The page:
I had a software toolchain and workflow that I was happy with, considering the alternatives available. PixelCNC has that old workflow beat by a long shot when it comes to getting an image design into a piece of material. I had a workflow that went: craft design in GIMP/Photoshop, mesh into a heightmap with Blender, CAM the mesh to generate a G-code. This usually meant a 30 minute process minimum, not counting creating the image design itself. In many cases I could spend an hour or two tweaking parameters at any point in the workflow, usually GIMP or Blender and then I'd have to reiterate through the rest of the workflow to get to usable G-code. Talk about a pain in the neck. Sure, my workflow worked decently, but nowadays working with PixelCNC I can get from an image to G-code in a minute flat, if need be, and change any and all parameters with minimal effort and tedium.
My old workflow was also limited to just relief/emboss works. To do anything else (V-carving, profiling, etc) I had to resort to low-quality free software that was slow, provided limited options for toolpath generation, and there was no way to see what the final result would be like unless I went ahead and risked scrapping material by cutting blind, because there was no simulation system built into the basic bare-minimum software available. Just the savings in scrapped material is worth multiple copies of PixelCNC alone.
Maybe you've already found something that does what you need and were able to pay for it in full to own it outright. CAM software is designed almost exclusively to produce toolpaths whose merit is their function, not their form. PixelCNC's novel one-of-a-kind stylized toolpath operations, such as the chevron and labyrinth, are that which could be artistically integrated and incorporated into the design and aesthetic of your own creative works. With existing conventional CAM software the toolpath serves purely as a mere means-to-an-end; the toolpath is strictly meant to remove the material that's not supposed to be there. PixelCNC's unique stylized toolpaths are alone worth its humble price, and more operations are always being invented and implemented. Existing PixelCNC customers get these new toolpaths and all other features/enhancements at no extra cost, while new customers will be paying for the increased functionality and its value as reflected in PixelCNC's increased price.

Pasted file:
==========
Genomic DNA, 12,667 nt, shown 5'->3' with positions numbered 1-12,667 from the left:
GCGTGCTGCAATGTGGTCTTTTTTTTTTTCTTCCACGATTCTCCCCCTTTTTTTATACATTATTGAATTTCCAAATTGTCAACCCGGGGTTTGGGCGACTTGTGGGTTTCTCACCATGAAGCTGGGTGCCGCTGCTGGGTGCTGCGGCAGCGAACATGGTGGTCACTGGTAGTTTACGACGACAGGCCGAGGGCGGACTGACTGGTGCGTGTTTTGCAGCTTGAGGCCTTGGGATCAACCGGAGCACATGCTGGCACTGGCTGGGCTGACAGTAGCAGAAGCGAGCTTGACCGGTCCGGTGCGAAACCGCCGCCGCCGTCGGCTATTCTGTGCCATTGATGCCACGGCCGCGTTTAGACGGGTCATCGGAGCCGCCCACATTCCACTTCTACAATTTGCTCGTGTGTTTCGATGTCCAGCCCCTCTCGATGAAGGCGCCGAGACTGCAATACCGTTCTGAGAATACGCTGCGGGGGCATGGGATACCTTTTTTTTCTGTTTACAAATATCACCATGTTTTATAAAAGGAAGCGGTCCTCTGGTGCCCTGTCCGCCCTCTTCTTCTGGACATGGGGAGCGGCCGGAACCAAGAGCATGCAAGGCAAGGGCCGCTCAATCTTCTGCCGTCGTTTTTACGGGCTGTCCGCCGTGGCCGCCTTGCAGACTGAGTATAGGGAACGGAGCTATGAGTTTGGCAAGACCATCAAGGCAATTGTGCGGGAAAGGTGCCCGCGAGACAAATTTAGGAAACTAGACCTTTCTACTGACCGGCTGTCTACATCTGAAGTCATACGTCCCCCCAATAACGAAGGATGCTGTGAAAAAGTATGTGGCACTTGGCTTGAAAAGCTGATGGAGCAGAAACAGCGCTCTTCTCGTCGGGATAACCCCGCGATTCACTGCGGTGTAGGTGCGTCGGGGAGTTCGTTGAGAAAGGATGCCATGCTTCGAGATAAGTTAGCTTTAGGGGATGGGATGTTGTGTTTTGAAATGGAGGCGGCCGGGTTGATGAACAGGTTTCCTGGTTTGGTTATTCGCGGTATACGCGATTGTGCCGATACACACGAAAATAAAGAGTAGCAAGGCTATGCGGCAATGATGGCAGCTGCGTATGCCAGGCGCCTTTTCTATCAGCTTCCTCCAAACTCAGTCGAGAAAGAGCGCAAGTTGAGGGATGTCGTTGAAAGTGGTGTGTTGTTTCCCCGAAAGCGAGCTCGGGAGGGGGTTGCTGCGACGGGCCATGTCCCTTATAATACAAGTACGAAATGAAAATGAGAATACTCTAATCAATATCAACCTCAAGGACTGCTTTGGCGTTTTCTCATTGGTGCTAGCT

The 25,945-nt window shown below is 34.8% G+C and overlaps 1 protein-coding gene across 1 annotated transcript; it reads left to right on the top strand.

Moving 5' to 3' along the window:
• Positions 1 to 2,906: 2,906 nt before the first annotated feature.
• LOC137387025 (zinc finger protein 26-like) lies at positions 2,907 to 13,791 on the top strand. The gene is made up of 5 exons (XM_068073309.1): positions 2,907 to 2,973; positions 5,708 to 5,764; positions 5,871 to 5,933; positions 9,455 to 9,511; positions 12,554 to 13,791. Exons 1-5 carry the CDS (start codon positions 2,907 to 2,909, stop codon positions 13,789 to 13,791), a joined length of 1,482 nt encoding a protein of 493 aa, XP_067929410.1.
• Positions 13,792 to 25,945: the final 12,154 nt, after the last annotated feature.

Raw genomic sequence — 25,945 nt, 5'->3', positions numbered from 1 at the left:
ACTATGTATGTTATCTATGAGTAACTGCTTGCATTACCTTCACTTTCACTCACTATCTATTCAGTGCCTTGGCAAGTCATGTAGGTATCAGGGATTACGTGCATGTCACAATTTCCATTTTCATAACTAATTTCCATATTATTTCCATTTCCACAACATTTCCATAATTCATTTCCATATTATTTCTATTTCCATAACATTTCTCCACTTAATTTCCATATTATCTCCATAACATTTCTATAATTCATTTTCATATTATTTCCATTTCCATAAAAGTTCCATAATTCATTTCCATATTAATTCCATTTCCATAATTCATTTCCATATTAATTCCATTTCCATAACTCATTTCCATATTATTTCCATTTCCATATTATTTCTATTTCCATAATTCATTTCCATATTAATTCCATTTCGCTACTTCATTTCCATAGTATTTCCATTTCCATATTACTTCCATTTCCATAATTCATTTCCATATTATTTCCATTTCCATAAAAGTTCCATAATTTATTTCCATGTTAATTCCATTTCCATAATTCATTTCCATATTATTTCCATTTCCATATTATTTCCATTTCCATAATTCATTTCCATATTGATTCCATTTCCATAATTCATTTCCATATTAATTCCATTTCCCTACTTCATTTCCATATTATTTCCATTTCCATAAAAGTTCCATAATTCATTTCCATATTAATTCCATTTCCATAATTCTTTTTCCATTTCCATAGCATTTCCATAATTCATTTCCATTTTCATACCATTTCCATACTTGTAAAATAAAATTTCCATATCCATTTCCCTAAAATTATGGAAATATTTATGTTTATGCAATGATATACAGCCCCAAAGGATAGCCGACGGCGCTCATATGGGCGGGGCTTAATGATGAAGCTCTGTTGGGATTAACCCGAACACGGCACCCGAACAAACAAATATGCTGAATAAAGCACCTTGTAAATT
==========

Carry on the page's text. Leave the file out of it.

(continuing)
A free trial version of PixelCNC which imposes an input image pixel-area of 65k pixels (i.e. 256x256, 512x128, etc) and does not allow loading/saving of project files is available for download. The free trial is offered with full features and capability of the paid version. Users can download it and test out PixelCNC's functionality and toolpath generation for themselves. The image-size limitations of the free trial entail an implicit constraint on project size. Technically it allows any project size but quality suffers when stretching small images over larger areas. ~5"x5" is virtually the largest project size one can get away with, depending on the image itself and what shapes/forms it is meant to convey. At that point the free trial is great for smaller engravings and desktop pieces.
PixelCNC Milling Operations:
Using the image shown above being edited in GIMP as input the following images illustrate the sort of toolpaths and simulated cuts users can expect from PixelCNC (cut step-overs exaggerated for clarity):
- Parallel: A tried-and-true operation, parallel contouring allows a depthmap image to easily be machined out of material in successive linear cuts. PixelCNC allows for parallel toolpaths to be at any orientation, with either conventional, climb, or mixed cutting.
- Chevron: Similar to the parallel operation the chevron operation allows for an interesting zig-zag pattern. Using the same parameters as the parallel path, with the addition of chevron width and height, you can achieve a wide range of chevron pattern types. Leave your step spacing at a larger value and let those toolpaths show through to achieve an interesting chevron pattern overlay on your final workpiece!